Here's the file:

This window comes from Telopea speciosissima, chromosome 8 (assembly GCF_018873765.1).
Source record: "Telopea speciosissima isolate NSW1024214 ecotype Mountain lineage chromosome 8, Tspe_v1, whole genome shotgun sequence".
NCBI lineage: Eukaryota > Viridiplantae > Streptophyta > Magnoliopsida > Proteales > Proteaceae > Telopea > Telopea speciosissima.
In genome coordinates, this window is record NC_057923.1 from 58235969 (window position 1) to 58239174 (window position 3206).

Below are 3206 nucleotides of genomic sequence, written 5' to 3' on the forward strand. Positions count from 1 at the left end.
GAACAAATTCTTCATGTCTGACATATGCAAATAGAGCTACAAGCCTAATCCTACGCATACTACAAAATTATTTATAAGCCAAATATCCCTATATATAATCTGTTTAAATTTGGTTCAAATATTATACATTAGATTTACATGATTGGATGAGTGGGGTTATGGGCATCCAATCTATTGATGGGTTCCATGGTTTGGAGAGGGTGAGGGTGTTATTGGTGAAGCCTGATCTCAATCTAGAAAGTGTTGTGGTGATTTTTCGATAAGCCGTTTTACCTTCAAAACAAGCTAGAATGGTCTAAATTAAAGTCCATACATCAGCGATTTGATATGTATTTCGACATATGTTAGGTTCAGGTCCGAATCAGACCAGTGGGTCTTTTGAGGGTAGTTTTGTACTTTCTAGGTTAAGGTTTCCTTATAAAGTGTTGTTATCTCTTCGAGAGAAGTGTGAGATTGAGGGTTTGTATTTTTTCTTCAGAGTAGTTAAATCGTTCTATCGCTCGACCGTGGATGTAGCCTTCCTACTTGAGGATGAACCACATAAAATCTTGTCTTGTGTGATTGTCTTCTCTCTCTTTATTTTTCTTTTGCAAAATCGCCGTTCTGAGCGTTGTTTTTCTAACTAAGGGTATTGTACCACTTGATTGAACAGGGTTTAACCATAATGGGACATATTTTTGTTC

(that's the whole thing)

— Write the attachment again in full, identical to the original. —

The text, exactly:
This window comes from Telopea speciosissima, chromosome 8 (assembly GCF_018873765.1).
Source record: "Telopea speciosissima isolate NSW1024214 ecotype Mountain lineage chromosome 8, Tspe_v1, whole genome shotgun sequence".
NCBI lineage: Eukaryota > Viridiplantae > Streptophyta > Magnoliopsida > Proteales > Proteaceae > Telopea > Telopea speciosissima.
In genome coordinates, this window is record NC_057923.1 from 58235969 (window position 1) to 58239174 (window position 3206).

Below are 3206 nucleotides of genomic sequence, written 5' to 3' on the forward strand. Positions count from 1 at the left end.
GAACAAATTCTTCATGTCTGACATATGCAAATAGAGCTACAAGCCTAATCCTACGCATACTACAAAATTATTTATAAGCCAAATATCCCTATATATAATCTGTTTAAATTTGGTTCAAATATTATACATTAGATTTACATGATTGGATGAGTGGGGTTATGGGCATCCAATCTATTGATGGGTTCCATGGTTTGGAGAGGGTGAGGGTGTTATTGGTGAAGCCTGATCTCAATCTAGAAAGTGTTGTGGTGATTTTTCGATAAGCCGTTTTACCTTCAAAACAAGCTAGAATGGTCTAAATTAAAGTCCATACATCAGCGATTTGATATGTATTTCGACATATGTTAGGTTCAGGTCCGAATCAGACCAGTGGGTCTTTTGAGGGTAGTTTTGTACTTTCTAGGTTAAGGTTTCCTTATAAAGTGTTGTTATCTCTTCGAGAGAAGTGTGAGATTGAGGGTTTGTATTTTTTCTTCAGAGTAGTTAAATCGTTCTATCGCTCGACCGTGGATGTAGCCTTCCTACTTGAGGATGAACCACATAAAATCTTGTCTTGTGTGATTGTCTTCTCTCTCTTTATTTTTCTTTTGCAAAATCGCCGTTCTGAGCGTTGTTTTTCTAACTAAGGGTATTGTACCACTTGATTGAACAGGGTTTAACCATAATGGGACATATTTTTGTTC